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need info regarding movements

November 23 2006 at 9:59 AM
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plz adv what is the difference between "adjusted to four position" and "adjusted to five position"

i discovered it on a certain mille miglia model - one states the 'four' an the other states the 'five' - both pieces are of the same model.

thank you

 
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MTF
(Login MelvynTeillolFoo)
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Positions >>

November 23 2006, 7:50 PM 

In the old days, pocket watches lived in waistcoat pockets in vertical position, usually crown-up, when crowns were at 12 o'clock. In this position the forces of gravity had the maximum effect "dragging" the balance spring out-of-round shape during its contracting and expansion. Thus, watchmakers took care to adjust the components to give best timing consistency in vertical position.

The main 6 positions that a watch (and its timing organ) can be are:
Horizontal; Face Up
Horizontal; Face Down
Vertical; Crown Up
Vertical; Crown Down
Vertical; Crown Right (3 o'clock)
Vertical; Crown Left (9 o'clock)

Depending on the time, effort and money that a watchmaker wants to spend adjusting the timing mechanisms, convention is to choose 4 or 5 most common positions to adjust. This is because each adjustment optimised for one position may affect timing for another position. The "best" adjustment is a compromise between all 6 positions (and at 2 standardised temperatures).

Most people do not put their watches face down; that may scratch the older mineral watchglasses. If 90% of people wear their watches on the left wrist, the common positions of rest are Crown Down (when standing/walking) and Crown at 9 o'clock (hands on desk or steering wheel). Many people place watches face up at night.

Thus, for 4 positions, the watchmaker could skip the face down and crown up positions. Strictly speaking, since gravity on Earth works in a vertical plane, and we live in a 4 dimensional world, the Crown Left and Right are the same i.e. mirror-image as far as effect of gravity is concerned.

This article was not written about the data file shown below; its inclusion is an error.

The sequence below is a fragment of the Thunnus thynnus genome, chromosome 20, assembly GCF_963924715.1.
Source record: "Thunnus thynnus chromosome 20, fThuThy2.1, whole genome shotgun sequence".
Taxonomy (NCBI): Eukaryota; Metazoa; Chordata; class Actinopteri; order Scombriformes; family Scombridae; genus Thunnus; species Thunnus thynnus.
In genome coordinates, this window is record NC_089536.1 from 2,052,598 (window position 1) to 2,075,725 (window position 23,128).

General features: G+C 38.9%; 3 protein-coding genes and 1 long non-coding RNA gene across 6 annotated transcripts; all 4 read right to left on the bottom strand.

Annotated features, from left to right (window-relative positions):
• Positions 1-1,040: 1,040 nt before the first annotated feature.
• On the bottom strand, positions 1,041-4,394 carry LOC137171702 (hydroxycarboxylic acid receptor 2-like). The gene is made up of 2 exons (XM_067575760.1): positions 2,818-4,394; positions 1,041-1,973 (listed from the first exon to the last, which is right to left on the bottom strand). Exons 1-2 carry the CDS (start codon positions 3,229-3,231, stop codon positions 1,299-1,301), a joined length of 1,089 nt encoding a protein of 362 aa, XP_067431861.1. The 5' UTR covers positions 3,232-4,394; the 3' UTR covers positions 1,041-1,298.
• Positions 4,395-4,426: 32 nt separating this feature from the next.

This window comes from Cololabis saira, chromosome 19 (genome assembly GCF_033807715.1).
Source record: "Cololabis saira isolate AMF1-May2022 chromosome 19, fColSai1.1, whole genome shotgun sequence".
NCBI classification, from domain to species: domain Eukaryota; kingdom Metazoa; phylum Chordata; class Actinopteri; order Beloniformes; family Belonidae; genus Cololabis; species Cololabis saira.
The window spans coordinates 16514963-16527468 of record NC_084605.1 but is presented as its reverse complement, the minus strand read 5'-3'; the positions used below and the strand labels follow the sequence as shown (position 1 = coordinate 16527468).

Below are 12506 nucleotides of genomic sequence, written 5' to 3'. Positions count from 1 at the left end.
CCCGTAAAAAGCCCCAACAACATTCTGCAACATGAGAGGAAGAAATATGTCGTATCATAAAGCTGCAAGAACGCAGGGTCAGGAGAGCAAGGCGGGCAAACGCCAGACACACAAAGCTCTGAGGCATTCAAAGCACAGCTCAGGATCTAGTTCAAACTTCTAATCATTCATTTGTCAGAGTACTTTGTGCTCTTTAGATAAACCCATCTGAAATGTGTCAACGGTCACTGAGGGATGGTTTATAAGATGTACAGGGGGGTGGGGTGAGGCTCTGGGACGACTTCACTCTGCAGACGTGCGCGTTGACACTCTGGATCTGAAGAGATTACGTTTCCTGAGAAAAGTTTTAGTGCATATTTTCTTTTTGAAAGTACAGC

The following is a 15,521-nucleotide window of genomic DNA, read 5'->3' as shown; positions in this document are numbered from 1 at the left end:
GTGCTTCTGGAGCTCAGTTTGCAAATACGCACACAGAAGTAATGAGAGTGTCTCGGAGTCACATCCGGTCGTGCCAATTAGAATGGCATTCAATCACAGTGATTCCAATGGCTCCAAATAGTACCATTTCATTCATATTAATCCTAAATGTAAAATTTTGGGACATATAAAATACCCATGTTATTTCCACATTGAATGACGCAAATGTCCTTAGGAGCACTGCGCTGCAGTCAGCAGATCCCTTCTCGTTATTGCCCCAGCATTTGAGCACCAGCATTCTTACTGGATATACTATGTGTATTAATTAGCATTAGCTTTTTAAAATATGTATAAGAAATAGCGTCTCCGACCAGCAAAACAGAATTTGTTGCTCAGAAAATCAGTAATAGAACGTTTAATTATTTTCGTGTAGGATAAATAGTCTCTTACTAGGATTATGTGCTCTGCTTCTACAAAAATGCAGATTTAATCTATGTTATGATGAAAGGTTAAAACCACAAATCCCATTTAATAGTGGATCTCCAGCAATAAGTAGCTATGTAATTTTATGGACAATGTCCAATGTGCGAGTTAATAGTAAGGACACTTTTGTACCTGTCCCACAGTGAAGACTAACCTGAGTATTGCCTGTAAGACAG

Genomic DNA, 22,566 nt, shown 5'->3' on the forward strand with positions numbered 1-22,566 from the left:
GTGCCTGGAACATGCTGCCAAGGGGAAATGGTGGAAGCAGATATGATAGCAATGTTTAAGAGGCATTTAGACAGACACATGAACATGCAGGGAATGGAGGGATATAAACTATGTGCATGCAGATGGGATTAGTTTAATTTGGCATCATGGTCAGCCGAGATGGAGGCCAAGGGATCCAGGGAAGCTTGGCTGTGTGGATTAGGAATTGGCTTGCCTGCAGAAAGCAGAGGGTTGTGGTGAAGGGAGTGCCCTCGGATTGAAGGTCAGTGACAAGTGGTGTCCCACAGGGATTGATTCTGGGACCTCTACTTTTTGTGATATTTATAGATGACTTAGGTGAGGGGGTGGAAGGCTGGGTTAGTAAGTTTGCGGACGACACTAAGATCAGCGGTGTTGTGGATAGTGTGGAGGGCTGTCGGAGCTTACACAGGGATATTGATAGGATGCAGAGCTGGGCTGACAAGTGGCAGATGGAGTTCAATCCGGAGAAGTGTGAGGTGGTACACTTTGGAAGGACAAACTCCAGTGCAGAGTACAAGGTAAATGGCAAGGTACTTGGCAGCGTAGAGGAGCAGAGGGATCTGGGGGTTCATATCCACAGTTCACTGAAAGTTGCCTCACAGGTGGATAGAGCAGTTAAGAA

Regards,
MTF


    
This message has been edited by MelvynTeillolFoo on Nov 23, 2006 7:55 PM


 
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Anonymous
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so which is best?

November 29 2006, 10:34 AM 

dear MTF ,

thank you for your generous ample information, truly appreciate that, so does it means that adjust to 4 is better than adjust to 5? since they kinda put more concern to have it adjusted to 5.

How come of the same model of 8915 mille miglia (two pieces) - one piece states adjust to 4 and the other piece adjust to 5? could it be those two pieces were manufactured on different years?

ps: your previous info really clear things up for us newbies. thx.

 
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MTF
(Login MelvynTeillolFoo)
Admin

In the real world >>

November 29 2006, 7:42 PM 

where life happens, it probably makes no difference whether it is 4 or 5 positions adjusted.

On a case-by-case basis, either way could produce the "better" timing watch.
Since the adjustment limits are so wide (-4 to +6 sec/day), a watch could have wide variability in 5 positions and "pass" e.g. -4, +6, +4, +5, -1. That would give a maximum variation of 10 sec/day from -4 to +6 and average deviation of +2.